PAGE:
Headline: What is  a Sovereign Wealth  Fund?

Date: 6/12/2021

Body:  I was enjoying an excellent podcast in a series called “Explaining Economics” and despite the moribund-sounding title, I was enthralled.  (I already postulated that I am confirmed geek.)  But, in the process of explaining the economics of some Asian countries, the host said something about “sovereign wealth funds.”   I had never heard of this beast before, so, I thought this bears some investigation.

What is a Sovereign Wealth fund?

A Sovereign Wealth Fund is a state-held fund where they can store their surplus revenues.   The funding sources of such a fund can be various, but there is usually a targeted purpose of the fund.  Whatever the purpose, the effect is a benefit to that nation and its citizens.  Most often, these can be referred to as stabilization funds or Reserve investment funds.   These funds are often used to diversify the revenue streams of different countries.   For instance, if you live in a country with not too much in the way of development, but you have a great wealth in rare earth metals.  In this case you might take a portion of your revenue from sales of rare-earth metals and place it into the Stabilization fund.   If there is another large discovery of rare-earth metals, you could then depend upon the stabilization fund until the price of rare-earth metals improved.  Importantly, when private enterprises see that the government is willing to make large investments, they are incentivized.  Per one official of the Norwegian fund,

“We think we have a competitive advantage in that we’re a large fund that can write a large check. This [renewable energy] is an area where we see a lot of opportunities going forward. For the fund, we see the diversification it can give us,” Mie Holstad, chief real assets officer at NBIM, told FT.

 Why should you care?   Because these funds can be gargantuan and sometimes the accounting for these funds can be quite opaque.

That’s all well and good, but, can you give us a few examples?

Of course.

Fund NameFund BalanceFund Purpose
Norway Government Pension Fund Global$1,073,590,000,000Funded by petroleum sales, it invests mainly in equity positions, with the objective of funding a state-retirement system.  Many of the equity positions are to support development of clean energy opportunities.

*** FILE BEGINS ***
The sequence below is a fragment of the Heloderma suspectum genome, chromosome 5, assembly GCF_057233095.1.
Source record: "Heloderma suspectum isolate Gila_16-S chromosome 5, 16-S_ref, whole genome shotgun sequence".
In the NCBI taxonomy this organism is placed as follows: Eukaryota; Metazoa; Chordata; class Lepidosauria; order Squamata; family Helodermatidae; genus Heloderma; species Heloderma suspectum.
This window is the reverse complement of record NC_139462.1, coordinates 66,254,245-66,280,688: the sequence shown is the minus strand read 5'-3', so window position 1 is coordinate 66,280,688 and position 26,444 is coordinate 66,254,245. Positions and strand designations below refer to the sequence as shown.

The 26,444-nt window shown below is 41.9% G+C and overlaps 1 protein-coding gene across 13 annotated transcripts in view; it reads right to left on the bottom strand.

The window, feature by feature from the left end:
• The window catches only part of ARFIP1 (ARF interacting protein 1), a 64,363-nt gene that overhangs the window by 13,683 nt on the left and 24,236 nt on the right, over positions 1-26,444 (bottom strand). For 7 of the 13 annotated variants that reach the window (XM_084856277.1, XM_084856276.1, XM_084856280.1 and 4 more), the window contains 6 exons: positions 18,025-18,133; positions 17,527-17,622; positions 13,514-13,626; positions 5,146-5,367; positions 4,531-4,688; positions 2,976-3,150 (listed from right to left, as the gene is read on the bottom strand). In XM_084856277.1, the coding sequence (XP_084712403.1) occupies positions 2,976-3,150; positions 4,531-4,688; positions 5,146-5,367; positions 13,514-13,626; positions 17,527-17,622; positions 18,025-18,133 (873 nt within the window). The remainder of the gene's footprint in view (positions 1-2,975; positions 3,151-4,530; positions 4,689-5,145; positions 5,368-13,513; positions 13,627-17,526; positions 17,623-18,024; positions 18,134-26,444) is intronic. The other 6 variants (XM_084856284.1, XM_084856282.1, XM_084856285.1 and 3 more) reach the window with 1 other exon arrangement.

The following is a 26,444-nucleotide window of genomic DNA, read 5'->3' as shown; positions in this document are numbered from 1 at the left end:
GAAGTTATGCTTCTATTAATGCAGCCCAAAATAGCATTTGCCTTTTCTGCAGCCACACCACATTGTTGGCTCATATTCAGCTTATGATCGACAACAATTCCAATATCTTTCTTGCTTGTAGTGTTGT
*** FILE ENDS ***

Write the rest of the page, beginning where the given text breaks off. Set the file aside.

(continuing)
China Investment Corporation$940,604,000,000This Corporation was setup in 2007 by issuing bonds.  Their current balance comes mostly from currency exchange.  Interestingly, as of January 2021, 45% of this fund is invested in “alternative assets.”  (Think “other than stocks and bonds.)  Also note that this is far from the only Sovereign Wealth Fund owned by China.
Abu Dhabi Investment Authority$579,621,120,000 
Kuwait Investment Authority$533,650,000,000 
Hong Kong Monetary Authority Investment Portfolio$528,054,000,000 

As large as these numbers are (and they are objectively LARGE) the Social Security Trust Fund in the US is another example, weighing in at over $2.9 Trillion.  Some context is always helpful to keep perspective.

The Verdict

Sovereign Wealth Funds are important because they are so immensely large.  If I invest in the market, my $1,000 at a time will not make much of a change in that market.  But, if the Norwegians or somebody else (and there are many) invest their $Billions, that can genuinely move a market.  So, the take-home point here seems to be 2-fold:

  1.  Don’t be overly scared of august-sounding names with the word “fund” after them.   You can understand them enough to see how they work within a market.    If you weren’t smart, you wouldn’t have read this far.
  2. These are immensely large funds.   This is important in moving markets within the stock market, for sure.   But, perhaps more important, they can serve as potent tools to push forward social change and scientific advancement.   I would argue that these are both items to support.







Editor’s Note: Please note that the information contained herein is meant only for general education: This should not be construed as Tax Advice.   Personal attributes could make a material difference in the advice given, so, before taking action, please consult your tax advisor or CPA.

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